In all of television, there may not be a closer association between an advertiser and a program than Mutual of Omaha and “Wild Kingdom.”
The Omaha insurance company has made a nod to that iconic show and historic link by adopting a new logo that features a lion.
On Thursday, Mutual publicly unveiled the replacement for its longtime Native American chief logo, which the company recently retired as part of initiatives to address racial equality and social justice.
Company officials say that as they conducted their four-month exploration of a new logo, it soon became apparent that some type of wild animal image would be a natural. Even though the heyday of “Wild Kingdom” was decades ago, the TV show and its tie to Mutual of Omaha remain well remembered and recognized across the country.
The company ultimately decided an African lion would be the best animal from the wild to represent Mutual, standing as a symbol of strength and protection.
“We tried tons of animals,” said Keith Clark, senior vice president of marketing at Mutual of Omaha. “This one really rose to the top.”
The new logo popped up Thursday on the company’s website. And it will be rolled out in the year ahead on the company’s printed materials and signs, including on the face of its headquarters building on Dodge Street in midtown Omaha.
Anyone looking at the new logo will see some similarities to the old one, and that was by design. The flow of the lion’s mane bears some similarity to the Native American headdress that was in the old logo.
The lion’s gaze is forward, and that’s also by design. Clark said it’s meant to evoke the company’s role in “looking out on the horizon” to protect customers’ future health and financial well-being.
Native American imagery had been part of Mutual of Omaha’s logo for 70 years, with the distinctive profile of a chief a familiar sight atop the Fortune 500 company’s headquarters.
But in the wake of the national reckoning over racial justice spawned by the killing of George Floyd while in Minneapolis police custody, the company announced in July that the logo’s time had passed.
Mutual Chairman and CEO James Blackledge said that while the chief logo had long been viewed by the company as a sign of strength and respect, “we are still using a symbol from another culture that isn’t ours.”
The company dropped the image, kept the company name in its distinctive font and launched the search for a new logo.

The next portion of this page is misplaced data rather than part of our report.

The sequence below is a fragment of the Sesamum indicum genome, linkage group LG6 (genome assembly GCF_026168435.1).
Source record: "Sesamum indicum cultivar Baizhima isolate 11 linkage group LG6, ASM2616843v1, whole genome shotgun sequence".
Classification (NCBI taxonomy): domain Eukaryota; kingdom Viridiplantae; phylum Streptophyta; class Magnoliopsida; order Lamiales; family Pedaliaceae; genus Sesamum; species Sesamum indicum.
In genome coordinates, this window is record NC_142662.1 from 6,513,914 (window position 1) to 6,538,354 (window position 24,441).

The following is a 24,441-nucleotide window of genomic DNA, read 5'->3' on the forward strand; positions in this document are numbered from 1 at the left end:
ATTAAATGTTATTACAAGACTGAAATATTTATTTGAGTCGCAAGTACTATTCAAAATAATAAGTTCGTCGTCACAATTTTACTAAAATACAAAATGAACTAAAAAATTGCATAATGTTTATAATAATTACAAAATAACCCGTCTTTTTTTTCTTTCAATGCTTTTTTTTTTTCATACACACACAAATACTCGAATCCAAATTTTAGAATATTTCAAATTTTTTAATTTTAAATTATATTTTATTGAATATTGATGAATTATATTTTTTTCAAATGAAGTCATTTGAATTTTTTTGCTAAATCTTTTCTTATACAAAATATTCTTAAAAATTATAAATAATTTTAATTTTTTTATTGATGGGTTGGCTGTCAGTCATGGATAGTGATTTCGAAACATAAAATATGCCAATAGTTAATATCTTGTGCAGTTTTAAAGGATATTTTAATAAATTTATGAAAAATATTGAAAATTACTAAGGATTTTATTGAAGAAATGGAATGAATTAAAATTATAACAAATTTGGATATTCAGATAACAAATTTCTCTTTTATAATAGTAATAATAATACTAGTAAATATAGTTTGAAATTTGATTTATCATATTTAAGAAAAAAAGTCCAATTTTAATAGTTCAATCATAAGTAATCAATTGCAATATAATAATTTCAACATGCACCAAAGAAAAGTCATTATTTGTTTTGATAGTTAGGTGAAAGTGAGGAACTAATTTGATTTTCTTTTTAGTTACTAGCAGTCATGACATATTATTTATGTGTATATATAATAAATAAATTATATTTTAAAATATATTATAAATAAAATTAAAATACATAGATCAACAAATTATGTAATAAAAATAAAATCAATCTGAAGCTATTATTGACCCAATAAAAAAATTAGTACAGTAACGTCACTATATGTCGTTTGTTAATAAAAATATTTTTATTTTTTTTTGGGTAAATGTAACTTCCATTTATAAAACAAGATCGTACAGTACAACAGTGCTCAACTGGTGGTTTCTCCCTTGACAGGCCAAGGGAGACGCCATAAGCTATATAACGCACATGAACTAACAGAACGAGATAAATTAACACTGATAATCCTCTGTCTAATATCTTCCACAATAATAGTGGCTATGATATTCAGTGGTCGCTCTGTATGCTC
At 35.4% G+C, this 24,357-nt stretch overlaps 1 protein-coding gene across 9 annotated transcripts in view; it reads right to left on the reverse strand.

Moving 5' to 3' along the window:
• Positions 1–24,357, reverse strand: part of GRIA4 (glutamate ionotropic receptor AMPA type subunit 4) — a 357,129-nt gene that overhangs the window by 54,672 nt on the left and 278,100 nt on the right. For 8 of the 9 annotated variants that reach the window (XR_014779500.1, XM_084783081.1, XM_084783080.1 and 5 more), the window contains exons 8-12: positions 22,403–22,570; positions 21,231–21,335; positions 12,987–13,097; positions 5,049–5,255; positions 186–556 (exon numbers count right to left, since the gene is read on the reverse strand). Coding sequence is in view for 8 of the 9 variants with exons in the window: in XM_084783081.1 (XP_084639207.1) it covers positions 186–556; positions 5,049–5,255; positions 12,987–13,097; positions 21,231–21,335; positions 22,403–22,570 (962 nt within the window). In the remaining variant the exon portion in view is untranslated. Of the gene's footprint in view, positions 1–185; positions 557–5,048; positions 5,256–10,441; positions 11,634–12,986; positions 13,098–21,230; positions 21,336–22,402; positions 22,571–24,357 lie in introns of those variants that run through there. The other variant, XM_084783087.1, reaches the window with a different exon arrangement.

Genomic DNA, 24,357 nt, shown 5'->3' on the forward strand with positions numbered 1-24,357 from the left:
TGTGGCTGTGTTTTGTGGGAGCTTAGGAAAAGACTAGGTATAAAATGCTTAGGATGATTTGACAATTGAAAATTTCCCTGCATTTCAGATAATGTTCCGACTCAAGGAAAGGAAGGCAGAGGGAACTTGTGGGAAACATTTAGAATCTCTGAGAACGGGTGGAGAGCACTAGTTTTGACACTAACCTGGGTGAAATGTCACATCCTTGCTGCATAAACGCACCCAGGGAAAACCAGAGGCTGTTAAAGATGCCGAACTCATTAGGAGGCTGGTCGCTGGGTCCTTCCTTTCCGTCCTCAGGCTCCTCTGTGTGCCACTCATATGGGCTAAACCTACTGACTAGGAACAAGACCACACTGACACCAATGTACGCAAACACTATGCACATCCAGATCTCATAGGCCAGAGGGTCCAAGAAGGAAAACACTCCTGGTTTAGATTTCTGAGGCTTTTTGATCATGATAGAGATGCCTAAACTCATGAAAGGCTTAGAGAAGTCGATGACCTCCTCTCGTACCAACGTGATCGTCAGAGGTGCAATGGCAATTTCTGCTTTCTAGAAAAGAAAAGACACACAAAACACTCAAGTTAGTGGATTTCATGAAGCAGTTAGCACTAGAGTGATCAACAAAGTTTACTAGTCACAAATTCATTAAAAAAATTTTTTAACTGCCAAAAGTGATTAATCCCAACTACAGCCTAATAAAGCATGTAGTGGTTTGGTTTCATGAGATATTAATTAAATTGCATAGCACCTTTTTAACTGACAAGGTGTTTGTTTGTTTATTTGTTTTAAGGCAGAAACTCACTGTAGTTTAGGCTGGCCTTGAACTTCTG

Clark said there were a lot of considerations in the search. They wanted the logo to capture the company’s unique history, including its creation as a mutual company — owned by its policyholders.
When the company held focus groups during the search to learn more about the company’s public image, inevitably “Wild Kingdom” would be raised.
“The over-under is about 17 minutes when people start talking about ‘Wild Kingdom,’ ” Clark said.
For good reason.
Millions tuned in each week as “Wild Kingdom” hosts Marlin Perkins and Jim Fowler brought animals and their habitats from all corners of the world into America’s living rooms. They’d also hear Perkins make pitches for Mutual of Omaha’s insurance products. Mutual and the city where it was born and based became household names.
The long-running show was aired in prime time from 1963 to 1971, remained in production through 1985 and was syndicated into the 1990s. The show then had a new run on the Animal Planet network from 2002 through 2011. The original show’s archives live on today on YouTube.
Even though the show has not aired recently, its “halo effect” remains, Clark said. Mutual’s biggest consumer product is Medicare supplement insurance that’s purchased by people 65 and older — many of them having grown up during the prime years of “Wild Kingdom.”
“It’s an emotional trigger for customers,” Clark said. “They’ll say, ‘I remember “Wild Kingdom” and Mutual of Omaha. I remember it was the one day during the week that we got to eat dinner in front of the TV.’ ”
Clark said other animals considered for the logo included bears, elephants and birds. But the African lion soon rose to the top. The design of the lion’s unique mane emerged from the company’s internal creative team and helps set it apart from other corporate and mascot logos featuring lions.
Mutual tested four different logos. The one featuring the lion by far generated the best response. Only 10% of respondents didn’t like it. Many liked it a lot.
“It was head and shoulders above the rest,” Clark said.
The rollout of the new logo will be gradual. The company won’t just throw away paper forms and other printed materials that include the old logo.
Mutual also has more than 200 office locations around the country. It will take time to change their signage.
One of the last things to change will probably be the large chief logo on the company headquarters building. That logo is some 25 feet tall. Taking it down and replacing it with the new logo will amount to a construction project.
While now retired, the company’s old logo will continue to live on at Omaha’s Durham Museum. Mutual has already given a number of items featuring the chief logo to the museum as well as histories telling the story behind it.
Company officials hope the new logo will have the same kind of enduring legacy as its predecessor.
“We’re super happy with where it landed,” Clark said. “And we think this logo is going to serve us well for another 25 to 50 years.”
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